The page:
Josely Vianna Baptista in Conversation
Josely Vianna Baptista (Curitiba, Paraná, Brazil, 1957) has written several books of poetry and prose, including a book for young adults which received the VI Prémio Internacional del Libro Ilustrado Infantil y Juvenil del Gobierno de México. She has translated more than one hundred books, including the complete poetry of J.L. Borges for the multi-volume Obra Completa (Globo), for which she was awarded the prestigious Prêmio Jabuti in 1999. Translations of her work were included in the anthology Nothing the Sun Could Not Explain: 20 contemporary Brazilian poets (eds. Michael Palmer, Nelson Ascher & Régis Bonvicino, Sun & Moon Press, Los Angeles, 1997), and in The Oxford Book of Latin American Poetry (eds. Cecilia Vicuña & Ernesto Livon-Grosman, OUP, 2009). On the Shining Screen of the Eyelids (Manifest Press), a collection of her poems, and Florid Pores, a poem in six cantos (1913: a journal of forms), have been published in the United States. She is well-known throughout Latin America as a poet and translator.
On Josely Vianna Baptista
Josely Vianna Baptista is one of Brazil’s most important poets. As Malcom K. McNee notes, Baptista’s work “…involves a direct engagement with some of the formal legacies of Brazilian concrete poetry…[with] legacies of the Ibero-American baroque, rooted in the discursive and cultural dynamics of New World discovery and colonial formations…[and moves] toward a reformulation of aspects of Indigenous cosmology and poetics.” I first came upon Baptista’s work through On the Shining Screen of the Eyelids (trans. Chris Daniels, 2003) and later through the publication of Florid Pores (trans. Daniels, 2005) in the journal 1913. At the time, I was looking for ways to articulate the irreconcilabilities of my hometown, Miami—its crushing together of disparate bodies and traditions, its beauty and nihilism, and its pitch of violence and the sublime. Baptista’s images, her “aeration” of the text, her visionaries “on the threshold, engendering centaurs,” helped me feel the potentials for a language that could simultaneously address the southern hemisphere’s colonial inheritances, its natural extravagance, and its hybrids and margins. Below, Baptista talks about her work in detail and gives some insight into her current thinking and projects.
Robert Fernandez: Tell us about your most recent book, Roça barroca.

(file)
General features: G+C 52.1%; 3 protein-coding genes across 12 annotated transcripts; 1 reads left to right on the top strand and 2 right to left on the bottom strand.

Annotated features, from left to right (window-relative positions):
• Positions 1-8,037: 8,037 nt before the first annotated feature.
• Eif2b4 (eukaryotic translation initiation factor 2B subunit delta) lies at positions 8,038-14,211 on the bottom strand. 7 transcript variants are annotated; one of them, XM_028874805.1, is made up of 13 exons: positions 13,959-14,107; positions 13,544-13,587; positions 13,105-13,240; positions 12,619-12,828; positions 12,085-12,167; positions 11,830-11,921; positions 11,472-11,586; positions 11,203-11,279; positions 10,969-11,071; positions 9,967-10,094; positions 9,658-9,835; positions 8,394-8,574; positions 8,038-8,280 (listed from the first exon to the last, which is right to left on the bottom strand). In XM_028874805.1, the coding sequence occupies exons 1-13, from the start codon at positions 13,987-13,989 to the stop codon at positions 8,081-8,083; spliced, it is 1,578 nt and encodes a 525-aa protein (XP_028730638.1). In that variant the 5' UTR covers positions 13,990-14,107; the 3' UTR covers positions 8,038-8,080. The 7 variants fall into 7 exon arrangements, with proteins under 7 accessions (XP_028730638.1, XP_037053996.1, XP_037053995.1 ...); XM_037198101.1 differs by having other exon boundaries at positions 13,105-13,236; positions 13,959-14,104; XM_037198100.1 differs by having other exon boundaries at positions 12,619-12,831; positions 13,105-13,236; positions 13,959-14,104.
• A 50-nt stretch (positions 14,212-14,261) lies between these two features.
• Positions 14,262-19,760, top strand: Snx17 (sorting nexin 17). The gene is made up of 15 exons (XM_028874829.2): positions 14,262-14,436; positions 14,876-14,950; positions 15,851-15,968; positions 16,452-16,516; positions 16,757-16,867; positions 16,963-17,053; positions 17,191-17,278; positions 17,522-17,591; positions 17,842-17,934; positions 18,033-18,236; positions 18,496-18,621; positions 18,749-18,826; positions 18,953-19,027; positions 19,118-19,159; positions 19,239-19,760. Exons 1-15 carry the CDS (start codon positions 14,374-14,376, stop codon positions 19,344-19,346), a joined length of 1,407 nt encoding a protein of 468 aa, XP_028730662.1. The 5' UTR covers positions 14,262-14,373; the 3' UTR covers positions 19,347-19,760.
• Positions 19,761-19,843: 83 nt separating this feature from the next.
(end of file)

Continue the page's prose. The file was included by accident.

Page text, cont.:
Josely Vianna Baptista: Roça barroca is a book that valorizes the incorporation of Amerindian cultural heritage into Brazilian literary tradition. As I produce my work according to certain paradigmatic cultural contexts, it finds an echo in the “mestizo poetics” Cecilia Vicuña writes about in the Oxford Book of Latin American Poetry. In Roça barroca, I seek a voice pulsing between high and popular dictions. I seek the point of inflexion wherein different perspectives and languages, here taken as poetic voices in dialogue, synthesize in hybrid intersections. Here, poetic prospecting opens to the free intersection of myth, narratives, memory, dispersions; the poems do not so much as make use of, but seek a dialogue with the sophisticated musical patterns of the indigenous cantos, on that threshold where the archaic and the modern meet. It is a small act of bringing our poetry closer to Amerindian poetry, to a ground where these “tongues” and “languages” are in dialogue. Finally, as I wrote in a letter to the anthropologist Bartomeu Melià: “I hope that in this work I have done something to reveal—to Brazilians and readers of Portuguese—a little bit of the riches of Guarani culture and their sacred ‘oratures’.” (I may also hope to reveal something of this to Anglophones, due to a magnificent [though not yet published] translation of the book by Chris Daniels). And, since exegeses and exegetical translations into Spanish of the cantos have already been produced by the brilliant pioneers León Cadogan and the aforementioned Melià, in this work I’ve tried to work more carefully with the specifically poetic elements of the cantos. Collated with the Spanish version, my translation mostly presents variations proceeding from a translation practice which in this case values the almost ideogrammatic materiality of the indigenous language, instead of obeying the sometimes paraphrastic solutions in Castilian. The attention to form results in a “writing exercise”: I attempt to infuse Portuguese with the “ancestral whisper” of the Guarani language.